Plan your training by tracking your distance and gradually increasing your mileage over time. Then, slowly insert strength training and start building muscles on those legs. Don’t jump to hard workouts right away that’ll hurt your training instead of helping it. Eventually, as the day of the ride gets nearer, you start a recovery period and do exercises daily but not as intense as the previous weeks. Reduce the training intensity again a few days before the big day.
Complete Uninterrupted Sleep
With all the training and workouts that you have done, your body needs to be recharged thoroughly. Your body needs to regenerate and repair those sore muscles. Make sure you have undisturbed sleep at least 8 hours every night to make sure that you’re ready for the next day and your body won’t break down on you.
Stay Hydrated And Eat Right
The body needs proper nutrition and hydration in order to function properly. Regardless of how hard you have trained, if you miss vital nutrients for your body then you might underperform or end up getting sick or worse. Make sure that you’re fueling your body with a proper and balanced diet; this will be the best thing you can do for it.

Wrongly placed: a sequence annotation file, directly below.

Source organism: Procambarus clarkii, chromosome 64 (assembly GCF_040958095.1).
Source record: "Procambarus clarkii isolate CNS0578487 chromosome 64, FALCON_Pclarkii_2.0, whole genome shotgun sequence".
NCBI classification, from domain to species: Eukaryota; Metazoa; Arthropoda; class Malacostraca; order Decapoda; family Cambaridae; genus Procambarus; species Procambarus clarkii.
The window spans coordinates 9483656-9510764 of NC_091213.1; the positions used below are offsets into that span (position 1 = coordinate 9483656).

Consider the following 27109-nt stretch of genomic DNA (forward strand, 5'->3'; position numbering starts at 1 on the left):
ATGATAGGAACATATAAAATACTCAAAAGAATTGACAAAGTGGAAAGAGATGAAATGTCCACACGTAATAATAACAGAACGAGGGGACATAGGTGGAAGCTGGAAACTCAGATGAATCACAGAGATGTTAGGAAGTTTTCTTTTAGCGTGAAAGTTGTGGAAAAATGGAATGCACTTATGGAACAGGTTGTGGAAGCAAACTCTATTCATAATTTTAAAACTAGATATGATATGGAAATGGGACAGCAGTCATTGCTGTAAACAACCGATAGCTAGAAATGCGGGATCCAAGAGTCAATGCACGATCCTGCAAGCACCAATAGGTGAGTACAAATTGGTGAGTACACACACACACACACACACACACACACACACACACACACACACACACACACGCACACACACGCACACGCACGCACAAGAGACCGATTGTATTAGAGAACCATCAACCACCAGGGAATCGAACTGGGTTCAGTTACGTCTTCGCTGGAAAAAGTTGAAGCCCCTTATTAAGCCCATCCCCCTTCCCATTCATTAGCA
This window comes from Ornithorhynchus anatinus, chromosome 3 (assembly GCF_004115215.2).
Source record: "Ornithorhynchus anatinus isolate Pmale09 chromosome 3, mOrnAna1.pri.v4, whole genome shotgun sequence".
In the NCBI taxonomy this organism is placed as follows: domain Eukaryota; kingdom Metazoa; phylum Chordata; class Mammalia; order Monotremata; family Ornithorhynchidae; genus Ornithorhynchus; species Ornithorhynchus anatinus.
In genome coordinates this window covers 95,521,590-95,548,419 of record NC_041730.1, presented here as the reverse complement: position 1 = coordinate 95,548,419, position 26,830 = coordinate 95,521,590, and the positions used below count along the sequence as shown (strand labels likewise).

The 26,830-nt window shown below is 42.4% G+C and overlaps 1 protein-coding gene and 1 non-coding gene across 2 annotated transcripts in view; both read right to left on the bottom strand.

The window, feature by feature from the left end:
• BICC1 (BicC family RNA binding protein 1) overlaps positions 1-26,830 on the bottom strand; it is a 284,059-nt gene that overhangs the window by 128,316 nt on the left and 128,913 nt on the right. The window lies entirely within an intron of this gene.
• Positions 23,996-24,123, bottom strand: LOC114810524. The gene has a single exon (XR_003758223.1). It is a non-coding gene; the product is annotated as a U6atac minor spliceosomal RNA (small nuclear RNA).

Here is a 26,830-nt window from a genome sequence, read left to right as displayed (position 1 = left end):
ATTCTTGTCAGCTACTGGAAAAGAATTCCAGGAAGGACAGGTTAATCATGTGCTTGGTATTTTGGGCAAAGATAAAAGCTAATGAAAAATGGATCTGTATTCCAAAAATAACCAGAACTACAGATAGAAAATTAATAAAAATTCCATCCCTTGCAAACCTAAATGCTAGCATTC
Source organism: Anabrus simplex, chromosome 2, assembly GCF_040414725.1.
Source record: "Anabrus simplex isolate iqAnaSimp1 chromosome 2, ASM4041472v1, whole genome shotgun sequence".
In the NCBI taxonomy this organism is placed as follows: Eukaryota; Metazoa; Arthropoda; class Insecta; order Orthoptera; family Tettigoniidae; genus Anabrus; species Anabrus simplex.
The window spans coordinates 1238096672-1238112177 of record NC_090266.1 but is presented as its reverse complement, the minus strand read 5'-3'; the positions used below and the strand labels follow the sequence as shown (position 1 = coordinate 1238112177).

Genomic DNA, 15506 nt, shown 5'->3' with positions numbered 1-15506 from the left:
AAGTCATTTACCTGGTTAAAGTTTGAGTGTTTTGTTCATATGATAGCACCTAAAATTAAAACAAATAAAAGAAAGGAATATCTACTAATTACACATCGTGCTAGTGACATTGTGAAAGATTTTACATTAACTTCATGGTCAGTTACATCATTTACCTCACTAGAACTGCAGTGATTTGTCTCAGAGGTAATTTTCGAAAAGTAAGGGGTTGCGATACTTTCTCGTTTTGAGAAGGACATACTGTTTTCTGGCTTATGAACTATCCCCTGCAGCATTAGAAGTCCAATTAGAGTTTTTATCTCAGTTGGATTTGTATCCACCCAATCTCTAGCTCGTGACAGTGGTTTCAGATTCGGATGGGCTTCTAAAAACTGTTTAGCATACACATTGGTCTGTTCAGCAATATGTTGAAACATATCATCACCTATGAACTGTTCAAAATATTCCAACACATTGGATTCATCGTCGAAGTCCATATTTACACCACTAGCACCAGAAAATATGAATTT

Because you need to train a few months before the big day, it’s best to accompany your training with good food. You’ll feel the benefits in the long run. Depending on the weather or climate, you should consume at least one bottle of water per hour. If it’s cold, you might only need a few milliliters of water an hour but if it’s hot and humid, you may need to increase your water consumption.
Anticipate Problems and Prepare for Them
Trouble is inevitable, regardless of the intensity of planning or preparation. However, bring the right items and equipment could also help in case the inevitable happens. The challenge with being on a bike is the limitation on the weight or size of the objects you can carry with you so you have to be efficient on the kind of things you bring.